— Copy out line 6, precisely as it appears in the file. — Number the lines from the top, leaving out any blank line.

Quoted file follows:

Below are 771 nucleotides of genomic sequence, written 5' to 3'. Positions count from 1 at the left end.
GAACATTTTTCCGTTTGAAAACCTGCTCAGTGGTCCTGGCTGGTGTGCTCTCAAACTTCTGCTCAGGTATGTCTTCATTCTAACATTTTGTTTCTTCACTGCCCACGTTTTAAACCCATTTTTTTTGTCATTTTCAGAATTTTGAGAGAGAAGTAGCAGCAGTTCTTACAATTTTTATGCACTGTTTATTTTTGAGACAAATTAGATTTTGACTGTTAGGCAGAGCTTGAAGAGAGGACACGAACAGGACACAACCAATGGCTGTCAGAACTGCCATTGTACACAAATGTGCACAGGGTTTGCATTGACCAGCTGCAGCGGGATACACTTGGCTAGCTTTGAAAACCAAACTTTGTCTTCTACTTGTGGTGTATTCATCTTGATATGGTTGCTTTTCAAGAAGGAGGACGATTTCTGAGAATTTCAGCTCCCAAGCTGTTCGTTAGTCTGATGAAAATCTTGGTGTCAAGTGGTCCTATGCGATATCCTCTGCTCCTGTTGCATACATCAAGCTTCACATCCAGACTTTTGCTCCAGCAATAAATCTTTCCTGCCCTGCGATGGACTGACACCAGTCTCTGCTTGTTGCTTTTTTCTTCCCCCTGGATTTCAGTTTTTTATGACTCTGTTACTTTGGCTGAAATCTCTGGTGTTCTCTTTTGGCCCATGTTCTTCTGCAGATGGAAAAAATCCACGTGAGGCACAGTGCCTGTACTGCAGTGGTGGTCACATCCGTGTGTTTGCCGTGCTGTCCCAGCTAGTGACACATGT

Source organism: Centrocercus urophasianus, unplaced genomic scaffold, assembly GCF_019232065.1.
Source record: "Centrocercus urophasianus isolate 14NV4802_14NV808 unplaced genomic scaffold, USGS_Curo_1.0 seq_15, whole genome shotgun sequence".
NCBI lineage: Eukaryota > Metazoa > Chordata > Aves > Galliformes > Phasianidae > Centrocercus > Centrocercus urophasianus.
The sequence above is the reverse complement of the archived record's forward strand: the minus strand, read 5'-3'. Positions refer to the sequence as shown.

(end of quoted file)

The sequence above is the reverse complement of the archived record's forward strand: the minus strand, read 5'-3'. Positions refer to the sequence as shown.